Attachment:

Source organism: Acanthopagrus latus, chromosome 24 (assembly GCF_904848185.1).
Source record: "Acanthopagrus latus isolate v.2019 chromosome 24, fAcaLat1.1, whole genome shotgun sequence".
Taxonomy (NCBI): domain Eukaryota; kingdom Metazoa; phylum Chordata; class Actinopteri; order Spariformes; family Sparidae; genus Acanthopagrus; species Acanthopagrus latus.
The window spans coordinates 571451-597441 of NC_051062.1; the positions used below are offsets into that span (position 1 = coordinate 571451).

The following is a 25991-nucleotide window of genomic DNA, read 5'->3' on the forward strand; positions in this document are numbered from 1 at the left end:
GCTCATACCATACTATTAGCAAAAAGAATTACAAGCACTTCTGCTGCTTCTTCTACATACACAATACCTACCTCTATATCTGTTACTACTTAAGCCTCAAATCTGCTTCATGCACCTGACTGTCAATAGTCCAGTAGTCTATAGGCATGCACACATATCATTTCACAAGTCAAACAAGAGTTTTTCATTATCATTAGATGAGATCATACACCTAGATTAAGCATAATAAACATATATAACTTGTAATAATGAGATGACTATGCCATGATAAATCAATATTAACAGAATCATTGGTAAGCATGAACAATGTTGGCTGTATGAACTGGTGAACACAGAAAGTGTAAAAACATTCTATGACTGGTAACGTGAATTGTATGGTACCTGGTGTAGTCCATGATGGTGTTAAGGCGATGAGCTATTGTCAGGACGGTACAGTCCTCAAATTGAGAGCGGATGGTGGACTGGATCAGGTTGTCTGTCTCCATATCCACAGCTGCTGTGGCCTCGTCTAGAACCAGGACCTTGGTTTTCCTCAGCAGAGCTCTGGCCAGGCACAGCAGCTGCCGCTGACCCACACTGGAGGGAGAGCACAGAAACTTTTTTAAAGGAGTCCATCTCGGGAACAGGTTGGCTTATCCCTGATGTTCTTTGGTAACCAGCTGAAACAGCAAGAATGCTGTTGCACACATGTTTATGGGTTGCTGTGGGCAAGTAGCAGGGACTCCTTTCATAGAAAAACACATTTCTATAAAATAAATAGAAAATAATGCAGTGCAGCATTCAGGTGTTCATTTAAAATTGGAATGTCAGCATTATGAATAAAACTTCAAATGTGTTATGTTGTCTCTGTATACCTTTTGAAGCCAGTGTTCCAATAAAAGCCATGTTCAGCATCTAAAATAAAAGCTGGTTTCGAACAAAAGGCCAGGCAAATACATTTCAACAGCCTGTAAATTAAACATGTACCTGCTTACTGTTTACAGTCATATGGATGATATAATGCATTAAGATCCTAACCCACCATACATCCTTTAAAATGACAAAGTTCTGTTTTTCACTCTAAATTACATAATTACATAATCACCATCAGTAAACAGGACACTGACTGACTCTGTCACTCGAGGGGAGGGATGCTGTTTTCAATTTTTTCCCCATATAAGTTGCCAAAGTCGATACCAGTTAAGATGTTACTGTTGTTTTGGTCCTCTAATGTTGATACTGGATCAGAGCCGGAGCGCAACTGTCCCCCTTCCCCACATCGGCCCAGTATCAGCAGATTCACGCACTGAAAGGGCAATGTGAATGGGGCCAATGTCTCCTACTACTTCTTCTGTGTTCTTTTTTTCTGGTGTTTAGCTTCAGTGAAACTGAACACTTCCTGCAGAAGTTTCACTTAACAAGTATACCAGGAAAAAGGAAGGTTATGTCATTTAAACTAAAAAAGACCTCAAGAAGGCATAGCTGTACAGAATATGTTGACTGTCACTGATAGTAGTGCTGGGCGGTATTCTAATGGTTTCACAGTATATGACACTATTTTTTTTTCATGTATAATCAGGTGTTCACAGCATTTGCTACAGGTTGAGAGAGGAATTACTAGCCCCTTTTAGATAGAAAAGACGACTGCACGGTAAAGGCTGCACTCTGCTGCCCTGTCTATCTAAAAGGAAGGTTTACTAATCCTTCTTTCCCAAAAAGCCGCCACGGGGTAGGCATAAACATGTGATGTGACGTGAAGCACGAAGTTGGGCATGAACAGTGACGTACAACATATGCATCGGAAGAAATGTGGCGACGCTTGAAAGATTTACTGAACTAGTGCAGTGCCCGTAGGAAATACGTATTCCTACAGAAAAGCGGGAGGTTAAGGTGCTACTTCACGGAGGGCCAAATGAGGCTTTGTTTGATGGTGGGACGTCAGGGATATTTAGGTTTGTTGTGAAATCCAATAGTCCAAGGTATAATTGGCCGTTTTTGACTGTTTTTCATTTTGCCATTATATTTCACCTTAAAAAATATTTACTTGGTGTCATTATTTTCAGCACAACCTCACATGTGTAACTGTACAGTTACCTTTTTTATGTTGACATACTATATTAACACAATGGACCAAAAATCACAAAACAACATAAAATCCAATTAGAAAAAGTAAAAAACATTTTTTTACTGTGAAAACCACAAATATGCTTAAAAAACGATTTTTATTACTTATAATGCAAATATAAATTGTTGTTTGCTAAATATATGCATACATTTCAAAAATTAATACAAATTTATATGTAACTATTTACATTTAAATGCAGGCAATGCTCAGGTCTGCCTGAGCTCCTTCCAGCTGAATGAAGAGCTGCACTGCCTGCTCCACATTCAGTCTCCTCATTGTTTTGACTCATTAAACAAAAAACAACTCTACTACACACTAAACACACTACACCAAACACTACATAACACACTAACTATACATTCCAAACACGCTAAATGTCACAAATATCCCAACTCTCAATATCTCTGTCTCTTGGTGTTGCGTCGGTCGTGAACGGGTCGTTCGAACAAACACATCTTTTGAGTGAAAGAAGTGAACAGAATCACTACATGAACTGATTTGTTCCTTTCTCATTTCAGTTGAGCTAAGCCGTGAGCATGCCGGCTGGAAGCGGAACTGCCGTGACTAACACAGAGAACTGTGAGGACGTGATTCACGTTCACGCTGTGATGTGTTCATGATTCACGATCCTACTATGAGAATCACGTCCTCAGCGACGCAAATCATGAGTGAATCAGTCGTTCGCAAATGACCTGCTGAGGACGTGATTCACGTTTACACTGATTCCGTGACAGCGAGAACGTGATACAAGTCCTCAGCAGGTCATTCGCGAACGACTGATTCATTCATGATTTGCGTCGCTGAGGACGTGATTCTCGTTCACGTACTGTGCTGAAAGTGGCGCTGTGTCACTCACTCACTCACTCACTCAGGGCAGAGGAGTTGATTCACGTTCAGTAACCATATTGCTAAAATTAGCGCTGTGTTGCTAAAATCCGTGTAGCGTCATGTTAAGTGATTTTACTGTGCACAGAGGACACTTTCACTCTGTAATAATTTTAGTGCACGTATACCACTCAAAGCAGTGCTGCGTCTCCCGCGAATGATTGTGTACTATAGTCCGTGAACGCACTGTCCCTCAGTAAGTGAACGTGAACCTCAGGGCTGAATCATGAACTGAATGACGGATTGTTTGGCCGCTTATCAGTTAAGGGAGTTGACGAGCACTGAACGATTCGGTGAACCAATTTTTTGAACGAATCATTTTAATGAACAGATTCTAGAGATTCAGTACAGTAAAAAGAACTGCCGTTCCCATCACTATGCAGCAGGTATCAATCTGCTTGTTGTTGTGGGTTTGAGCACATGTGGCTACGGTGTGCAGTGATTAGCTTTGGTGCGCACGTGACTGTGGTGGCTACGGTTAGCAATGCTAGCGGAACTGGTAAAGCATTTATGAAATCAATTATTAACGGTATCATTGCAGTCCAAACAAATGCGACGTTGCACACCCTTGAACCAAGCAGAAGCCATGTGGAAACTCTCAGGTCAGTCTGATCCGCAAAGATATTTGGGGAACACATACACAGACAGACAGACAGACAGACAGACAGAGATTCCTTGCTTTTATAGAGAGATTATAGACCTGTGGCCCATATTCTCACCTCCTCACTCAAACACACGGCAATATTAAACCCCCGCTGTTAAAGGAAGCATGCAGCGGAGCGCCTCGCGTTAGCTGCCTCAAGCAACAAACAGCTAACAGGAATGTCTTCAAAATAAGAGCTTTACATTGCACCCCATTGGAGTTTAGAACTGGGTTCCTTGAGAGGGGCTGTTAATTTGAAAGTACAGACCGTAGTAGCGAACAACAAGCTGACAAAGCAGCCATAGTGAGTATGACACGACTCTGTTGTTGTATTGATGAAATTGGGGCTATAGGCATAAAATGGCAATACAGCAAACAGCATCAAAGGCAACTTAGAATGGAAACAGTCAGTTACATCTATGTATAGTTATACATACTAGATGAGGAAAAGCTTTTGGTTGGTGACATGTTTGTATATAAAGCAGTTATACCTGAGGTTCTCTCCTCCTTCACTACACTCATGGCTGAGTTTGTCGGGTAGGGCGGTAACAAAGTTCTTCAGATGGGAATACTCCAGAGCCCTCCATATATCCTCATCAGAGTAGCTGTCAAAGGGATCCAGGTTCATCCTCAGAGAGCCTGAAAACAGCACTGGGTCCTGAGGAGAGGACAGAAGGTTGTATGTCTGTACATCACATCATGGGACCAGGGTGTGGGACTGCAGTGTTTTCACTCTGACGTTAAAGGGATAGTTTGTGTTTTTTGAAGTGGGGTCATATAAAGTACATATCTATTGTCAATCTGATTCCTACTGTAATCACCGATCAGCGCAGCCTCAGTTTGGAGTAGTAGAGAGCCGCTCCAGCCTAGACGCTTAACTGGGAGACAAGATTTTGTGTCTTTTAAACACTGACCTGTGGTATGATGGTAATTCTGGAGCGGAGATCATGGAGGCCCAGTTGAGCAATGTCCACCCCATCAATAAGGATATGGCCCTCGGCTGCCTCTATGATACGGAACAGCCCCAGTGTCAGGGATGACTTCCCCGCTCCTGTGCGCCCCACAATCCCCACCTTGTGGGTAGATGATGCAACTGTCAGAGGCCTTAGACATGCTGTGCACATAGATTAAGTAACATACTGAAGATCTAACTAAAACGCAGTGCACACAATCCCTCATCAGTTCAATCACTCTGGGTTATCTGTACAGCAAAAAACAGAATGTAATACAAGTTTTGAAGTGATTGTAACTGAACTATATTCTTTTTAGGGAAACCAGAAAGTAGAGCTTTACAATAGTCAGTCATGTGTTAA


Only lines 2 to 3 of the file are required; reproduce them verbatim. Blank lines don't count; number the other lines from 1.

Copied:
Source record: "Acanthopagrus latus isolate v.2019 chromosome 24, fAcaLat1.1, whole genome shotgun sequence".
Taxonomy (NCBI): domain Eukaryota; kingdom Metazoa; phylum Chordata; class Actinopteri; order Spariformes; family Sparidae; genus Acanthopagrus; species Acanthopagrus latus.